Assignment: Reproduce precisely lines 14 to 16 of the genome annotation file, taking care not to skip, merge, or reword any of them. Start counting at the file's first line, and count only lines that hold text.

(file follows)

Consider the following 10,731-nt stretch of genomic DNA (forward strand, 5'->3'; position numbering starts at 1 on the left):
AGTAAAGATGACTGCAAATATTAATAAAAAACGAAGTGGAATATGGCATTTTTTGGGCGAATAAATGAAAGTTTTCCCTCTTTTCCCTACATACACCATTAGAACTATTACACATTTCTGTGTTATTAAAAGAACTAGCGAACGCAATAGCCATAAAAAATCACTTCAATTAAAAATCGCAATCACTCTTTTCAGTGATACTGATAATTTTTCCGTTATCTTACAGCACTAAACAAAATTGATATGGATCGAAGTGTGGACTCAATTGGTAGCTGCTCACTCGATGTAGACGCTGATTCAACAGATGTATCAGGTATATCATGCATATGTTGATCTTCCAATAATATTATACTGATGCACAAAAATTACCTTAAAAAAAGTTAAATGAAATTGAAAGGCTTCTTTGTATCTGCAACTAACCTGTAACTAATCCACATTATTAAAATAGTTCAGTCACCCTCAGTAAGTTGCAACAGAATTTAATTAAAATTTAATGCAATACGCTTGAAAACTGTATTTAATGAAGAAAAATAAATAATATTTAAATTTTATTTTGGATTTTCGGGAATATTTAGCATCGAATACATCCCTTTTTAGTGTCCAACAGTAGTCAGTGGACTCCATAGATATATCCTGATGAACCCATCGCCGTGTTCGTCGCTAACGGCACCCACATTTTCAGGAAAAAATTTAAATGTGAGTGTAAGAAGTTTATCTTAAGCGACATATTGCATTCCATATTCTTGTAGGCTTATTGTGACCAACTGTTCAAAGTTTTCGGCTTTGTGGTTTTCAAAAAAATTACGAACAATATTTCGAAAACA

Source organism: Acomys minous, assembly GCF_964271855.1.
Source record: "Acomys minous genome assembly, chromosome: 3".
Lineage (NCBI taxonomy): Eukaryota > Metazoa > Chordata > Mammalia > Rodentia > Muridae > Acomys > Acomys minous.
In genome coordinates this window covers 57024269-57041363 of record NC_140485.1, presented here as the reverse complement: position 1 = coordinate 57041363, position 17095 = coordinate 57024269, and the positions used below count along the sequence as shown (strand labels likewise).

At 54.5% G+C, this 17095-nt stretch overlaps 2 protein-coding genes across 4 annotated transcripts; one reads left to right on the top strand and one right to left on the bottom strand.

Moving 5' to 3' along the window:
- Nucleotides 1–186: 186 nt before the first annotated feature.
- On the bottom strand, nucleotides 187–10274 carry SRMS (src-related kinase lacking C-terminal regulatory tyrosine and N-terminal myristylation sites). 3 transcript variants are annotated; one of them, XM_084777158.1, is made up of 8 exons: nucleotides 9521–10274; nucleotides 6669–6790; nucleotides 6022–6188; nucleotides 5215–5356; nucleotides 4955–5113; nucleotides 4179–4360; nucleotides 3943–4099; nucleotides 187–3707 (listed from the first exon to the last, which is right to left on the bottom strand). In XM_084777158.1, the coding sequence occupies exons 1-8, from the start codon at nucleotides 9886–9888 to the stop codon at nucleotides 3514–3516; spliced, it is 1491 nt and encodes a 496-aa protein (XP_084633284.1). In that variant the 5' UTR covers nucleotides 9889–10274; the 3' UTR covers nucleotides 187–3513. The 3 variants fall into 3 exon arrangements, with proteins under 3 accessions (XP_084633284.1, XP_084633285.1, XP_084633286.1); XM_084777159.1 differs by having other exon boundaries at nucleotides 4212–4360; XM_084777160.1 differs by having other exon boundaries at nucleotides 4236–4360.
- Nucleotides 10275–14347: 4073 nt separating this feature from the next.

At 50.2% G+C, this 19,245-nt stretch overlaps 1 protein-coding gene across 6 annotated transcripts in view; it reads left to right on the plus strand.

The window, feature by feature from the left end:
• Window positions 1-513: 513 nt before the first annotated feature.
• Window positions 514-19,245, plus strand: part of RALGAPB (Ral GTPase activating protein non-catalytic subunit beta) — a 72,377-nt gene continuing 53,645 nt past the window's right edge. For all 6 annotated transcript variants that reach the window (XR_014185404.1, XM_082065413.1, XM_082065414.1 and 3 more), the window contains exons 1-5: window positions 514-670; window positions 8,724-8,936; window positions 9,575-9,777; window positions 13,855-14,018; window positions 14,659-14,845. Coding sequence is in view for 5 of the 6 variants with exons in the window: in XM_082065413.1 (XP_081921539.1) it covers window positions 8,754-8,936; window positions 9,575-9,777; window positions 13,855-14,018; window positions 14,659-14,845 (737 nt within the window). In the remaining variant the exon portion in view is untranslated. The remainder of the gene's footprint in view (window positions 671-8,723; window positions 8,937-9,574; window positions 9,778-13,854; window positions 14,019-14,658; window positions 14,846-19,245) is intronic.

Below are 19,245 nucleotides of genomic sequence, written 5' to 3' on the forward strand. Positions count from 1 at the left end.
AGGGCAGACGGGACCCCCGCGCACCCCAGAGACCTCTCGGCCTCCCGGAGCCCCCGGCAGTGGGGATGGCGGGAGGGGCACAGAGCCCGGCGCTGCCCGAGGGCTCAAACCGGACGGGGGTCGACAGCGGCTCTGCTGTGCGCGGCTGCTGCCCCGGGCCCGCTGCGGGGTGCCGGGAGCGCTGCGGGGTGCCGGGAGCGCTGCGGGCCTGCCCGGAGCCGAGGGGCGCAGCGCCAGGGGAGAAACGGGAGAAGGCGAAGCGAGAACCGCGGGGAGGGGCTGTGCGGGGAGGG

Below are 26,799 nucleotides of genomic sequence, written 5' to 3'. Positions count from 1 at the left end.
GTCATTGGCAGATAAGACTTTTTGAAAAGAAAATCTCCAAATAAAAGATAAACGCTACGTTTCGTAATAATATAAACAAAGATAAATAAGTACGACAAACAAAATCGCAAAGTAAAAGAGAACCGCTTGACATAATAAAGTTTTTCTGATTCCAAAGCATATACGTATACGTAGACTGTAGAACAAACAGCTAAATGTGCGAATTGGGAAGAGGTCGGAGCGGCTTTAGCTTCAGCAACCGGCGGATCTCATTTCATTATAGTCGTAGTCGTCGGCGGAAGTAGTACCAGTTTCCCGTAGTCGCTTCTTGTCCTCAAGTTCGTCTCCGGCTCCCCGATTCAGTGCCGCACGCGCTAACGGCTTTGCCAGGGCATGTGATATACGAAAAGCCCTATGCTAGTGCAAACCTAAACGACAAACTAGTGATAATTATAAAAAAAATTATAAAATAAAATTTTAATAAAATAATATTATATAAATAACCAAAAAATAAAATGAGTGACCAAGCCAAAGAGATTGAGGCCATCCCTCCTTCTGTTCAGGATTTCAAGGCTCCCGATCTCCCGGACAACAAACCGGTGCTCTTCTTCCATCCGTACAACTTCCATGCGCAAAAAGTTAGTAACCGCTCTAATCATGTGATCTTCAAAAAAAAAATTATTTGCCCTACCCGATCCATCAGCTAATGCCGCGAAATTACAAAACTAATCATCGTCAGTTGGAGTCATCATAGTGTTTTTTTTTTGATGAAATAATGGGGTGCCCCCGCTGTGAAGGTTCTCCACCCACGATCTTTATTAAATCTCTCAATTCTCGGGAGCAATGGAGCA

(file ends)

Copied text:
• Window positions 1-513: 513 nt before the first annotated feature.
• Window positions 514-19,245, plus strand: part of RALGAPB (Ral GTPase activating protein non-catalytic subunit beta) — a 72,377-nt gene continuing 53,645 nt past the window's right edge. For all 6 annotated transcript variants that reach the window (XR_014185404.1, XM_082065413.1, XM_082065414.1 and 3 more), the window contains exons 1-5: window positions 514-670; window positions 8,724-8,936; window positions 9,575-9,777; window positions 13,855-14,018; window positions 14,659-14,845. Coding sequence is in view for 5 of the 6 variants with exons in the window: in XM_082065413.1 (XP_081921539.1) it covers window positions 8,754-8,936; window positions 9,575-9,777; window positions 13,855-14,018; window positions 14,659-14,845 (737 nt within the window). In the remaining variant the exon portion in view is untranslated. The remainder of the gene's footprint in view (window positions 671-8,723; window positions 8,937-9,574; window positions 9,778-13,854; window positions 14,019-14,658; window positions 14,846-19,245) is intronic.

Below are 19,245 nucleotides of genomic sequence, written 5' to 3' on the forward strand. Positions count from 1 at the left end.